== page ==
13 13 Chemical Supercomputing on the Cheap, CSC’82, 1999 To illustrate the performance of parallel PAW on Cobalt, consider an S N 2 substitution reaction between CH 3 I and [Rh(CO) 2 I 2 ] -. This medium- size simulation was performed in an 11Å periodic cell. In a serial run, a single time step requires about 83 seconds; a complete simulation consists of several thousands steps. Fitting of the measured execution times using different node counts to the Amdahl law gives (all times in seconds): Speedup Nodes ideal Amdahl law Unlike the ADF case, there the inherently serial part constitutes less than 3% percent of the total work, PAW spends almost 10% of the total time in the parallel section. As a consequence, PAW cannot efficiently utilize more than four Cobalt nodes for this simulation.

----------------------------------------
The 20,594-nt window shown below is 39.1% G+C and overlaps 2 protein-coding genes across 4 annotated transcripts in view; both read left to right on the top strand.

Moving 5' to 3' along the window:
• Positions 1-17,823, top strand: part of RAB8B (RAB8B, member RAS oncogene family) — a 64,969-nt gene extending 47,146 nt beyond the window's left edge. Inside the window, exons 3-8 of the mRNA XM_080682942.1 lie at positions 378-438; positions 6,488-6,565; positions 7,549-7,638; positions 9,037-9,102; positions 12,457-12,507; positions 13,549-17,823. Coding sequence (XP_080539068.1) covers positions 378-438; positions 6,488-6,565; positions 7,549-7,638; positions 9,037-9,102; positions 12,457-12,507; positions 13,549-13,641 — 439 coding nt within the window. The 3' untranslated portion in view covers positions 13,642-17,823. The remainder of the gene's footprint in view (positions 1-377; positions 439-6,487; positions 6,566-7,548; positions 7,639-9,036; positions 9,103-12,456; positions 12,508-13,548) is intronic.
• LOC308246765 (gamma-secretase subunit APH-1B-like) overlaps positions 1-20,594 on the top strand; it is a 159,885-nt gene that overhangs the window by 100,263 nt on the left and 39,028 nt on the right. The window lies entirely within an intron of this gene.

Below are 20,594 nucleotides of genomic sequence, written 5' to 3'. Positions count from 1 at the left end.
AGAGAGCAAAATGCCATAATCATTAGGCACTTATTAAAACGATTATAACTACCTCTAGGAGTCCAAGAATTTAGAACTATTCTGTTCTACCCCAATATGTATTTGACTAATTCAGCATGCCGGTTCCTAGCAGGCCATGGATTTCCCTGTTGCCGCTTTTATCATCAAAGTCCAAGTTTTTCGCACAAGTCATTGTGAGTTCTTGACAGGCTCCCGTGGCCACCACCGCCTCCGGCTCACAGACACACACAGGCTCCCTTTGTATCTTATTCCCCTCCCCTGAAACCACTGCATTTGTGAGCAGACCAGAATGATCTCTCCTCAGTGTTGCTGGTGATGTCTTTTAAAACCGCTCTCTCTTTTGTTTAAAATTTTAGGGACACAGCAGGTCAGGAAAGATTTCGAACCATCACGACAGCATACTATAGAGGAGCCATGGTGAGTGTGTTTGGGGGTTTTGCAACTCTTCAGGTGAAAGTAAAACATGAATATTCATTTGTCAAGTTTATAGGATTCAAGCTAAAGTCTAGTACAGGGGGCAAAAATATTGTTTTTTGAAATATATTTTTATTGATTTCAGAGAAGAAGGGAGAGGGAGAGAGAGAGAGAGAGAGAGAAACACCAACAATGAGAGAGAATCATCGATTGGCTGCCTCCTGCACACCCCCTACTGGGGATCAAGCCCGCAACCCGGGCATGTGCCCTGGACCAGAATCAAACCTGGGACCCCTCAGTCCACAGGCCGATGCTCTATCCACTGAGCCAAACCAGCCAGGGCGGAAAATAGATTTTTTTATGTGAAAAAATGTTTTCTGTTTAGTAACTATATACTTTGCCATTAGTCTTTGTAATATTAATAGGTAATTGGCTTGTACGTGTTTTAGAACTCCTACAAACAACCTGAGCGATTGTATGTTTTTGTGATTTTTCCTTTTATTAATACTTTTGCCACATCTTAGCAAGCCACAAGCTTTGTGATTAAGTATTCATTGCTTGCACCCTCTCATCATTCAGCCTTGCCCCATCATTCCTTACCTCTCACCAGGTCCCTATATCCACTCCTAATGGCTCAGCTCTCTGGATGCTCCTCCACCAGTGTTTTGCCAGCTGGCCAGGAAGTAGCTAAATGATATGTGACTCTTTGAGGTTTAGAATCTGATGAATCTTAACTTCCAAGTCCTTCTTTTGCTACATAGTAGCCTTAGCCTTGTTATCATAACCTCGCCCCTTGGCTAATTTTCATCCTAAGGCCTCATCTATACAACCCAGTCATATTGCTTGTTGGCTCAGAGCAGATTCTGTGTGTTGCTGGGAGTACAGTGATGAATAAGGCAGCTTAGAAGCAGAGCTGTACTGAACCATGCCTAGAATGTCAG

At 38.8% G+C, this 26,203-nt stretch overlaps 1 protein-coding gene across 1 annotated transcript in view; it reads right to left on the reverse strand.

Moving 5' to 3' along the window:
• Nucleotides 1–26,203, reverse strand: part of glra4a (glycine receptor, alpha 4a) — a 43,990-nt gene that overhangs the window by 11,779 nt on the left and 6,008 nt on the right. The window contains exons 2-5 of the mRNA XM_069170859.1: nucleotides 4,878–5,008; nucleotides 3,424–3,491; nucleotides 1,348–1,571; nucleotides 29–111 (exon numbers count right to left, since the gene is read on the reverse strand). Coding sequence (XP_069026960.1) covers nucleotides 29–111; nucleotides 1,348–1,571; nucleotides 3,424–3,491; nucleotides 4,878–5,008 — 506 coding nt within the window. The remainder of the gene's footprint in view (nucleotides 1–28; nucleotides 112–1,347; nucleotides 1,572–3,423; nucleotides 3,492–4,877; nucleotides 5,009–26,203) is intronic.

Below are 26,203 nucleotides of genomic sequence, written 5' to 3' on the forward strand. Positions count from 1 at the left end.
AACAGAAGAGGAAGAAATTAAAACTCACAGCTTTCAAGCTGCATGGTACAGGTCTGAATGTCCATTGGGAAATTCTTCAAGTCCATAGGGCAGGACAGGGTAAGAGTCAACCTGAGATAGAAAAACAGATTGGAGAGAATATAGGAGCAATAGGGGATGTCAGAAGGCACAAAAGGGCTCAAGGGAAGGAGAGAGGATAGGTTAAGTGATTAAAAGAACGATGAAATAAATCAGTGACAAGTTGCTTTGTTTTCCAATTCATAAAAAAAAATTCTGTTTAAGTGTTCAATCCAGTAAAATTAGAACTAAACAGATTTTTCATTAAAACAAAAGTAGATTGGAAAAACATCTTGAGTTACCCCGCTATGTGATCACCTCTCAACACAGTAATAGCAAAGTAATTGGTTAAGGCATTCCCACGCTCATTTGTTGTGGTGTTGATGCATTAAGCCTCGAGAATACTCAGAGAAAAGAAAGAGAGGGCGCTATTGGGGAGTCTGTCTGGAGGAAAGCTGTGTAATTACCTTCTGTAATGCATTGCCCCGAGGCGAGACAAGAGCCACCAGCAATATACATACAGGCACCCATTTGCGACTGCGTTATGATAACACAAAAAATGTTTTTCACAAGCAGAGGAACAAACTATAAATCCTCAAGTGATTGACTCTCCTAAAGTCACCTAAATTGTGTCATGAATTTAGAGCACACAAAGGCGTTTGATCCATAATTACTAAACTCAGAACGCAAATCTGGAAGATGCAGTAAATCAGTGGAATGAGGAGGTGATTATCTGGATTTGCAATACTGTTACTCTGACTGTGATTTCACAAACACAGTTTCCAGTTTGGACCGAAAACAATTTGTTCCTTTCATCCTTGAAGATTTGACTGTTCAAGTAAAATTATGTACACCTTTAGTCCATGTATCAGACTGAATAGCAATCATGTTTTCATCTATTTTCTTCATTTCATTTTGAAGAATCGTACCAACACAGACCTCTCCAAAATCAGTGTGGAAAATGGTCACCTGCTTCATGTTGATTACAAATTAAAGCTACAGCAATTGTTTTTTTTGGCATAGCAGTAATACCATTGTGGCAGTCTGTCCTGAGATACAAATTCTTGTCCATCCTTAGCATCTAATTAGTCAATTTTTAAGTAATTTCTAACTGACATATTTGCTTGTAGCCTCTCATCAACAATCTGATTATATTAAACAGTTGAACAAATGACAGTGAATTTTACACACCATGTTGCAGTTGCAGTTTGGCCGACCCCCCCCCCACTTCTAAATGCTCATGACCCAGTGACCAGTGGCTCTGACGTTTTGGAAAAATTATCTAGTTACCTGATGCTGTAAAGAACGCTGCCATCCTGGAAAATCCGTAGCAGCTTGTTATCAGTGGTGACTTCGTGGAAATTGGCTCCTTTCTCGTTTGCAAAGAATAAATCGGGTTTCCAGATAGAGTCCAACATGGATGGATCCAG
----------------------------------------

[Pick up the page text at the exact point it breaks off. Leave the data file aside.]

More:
14 14 Chemical Supercomputing on the Cheap, CSC’82, 1999 Molecular dynamics calculations in PAW are frequently limited by the amount of memory required to perform the calculation rather than by the simulation time. In the parallel mode, PAW can significantly reduce its per-node memory requirements by distributing both the real-space and Fourier-space grids between the nodes. Since the size of the grids grows with the unit cell size R as O(R 3 ), they dominate PAW memory requirements for all but smallest systems. In the CH 3 I and [Rh(CO) 2 I 2 ] - system, memory requirements in the serial mode are relatively modest at 231 megabytes. In the parallel regime, per-node memory requirements are given by: Per-node memory usage Nodes ideal Measured distributed is the amount of memory shared between the nodes (224Mb), and M overhead where M private is the amount of memory holding data private to a given node (7Mb), M distributed is the amount of memory shared between the nodes (224Mb), and M overhead is the parallel overhead (9Mb). Running this job on six nodes thus reduces the per-node memory requirements to just 53Mbytes. Parallel PAW was used to run jobs requiring almost 3Gbytes of memory on Cobalt - even though no Cobalt node has more that 512Mb of memory installed in it.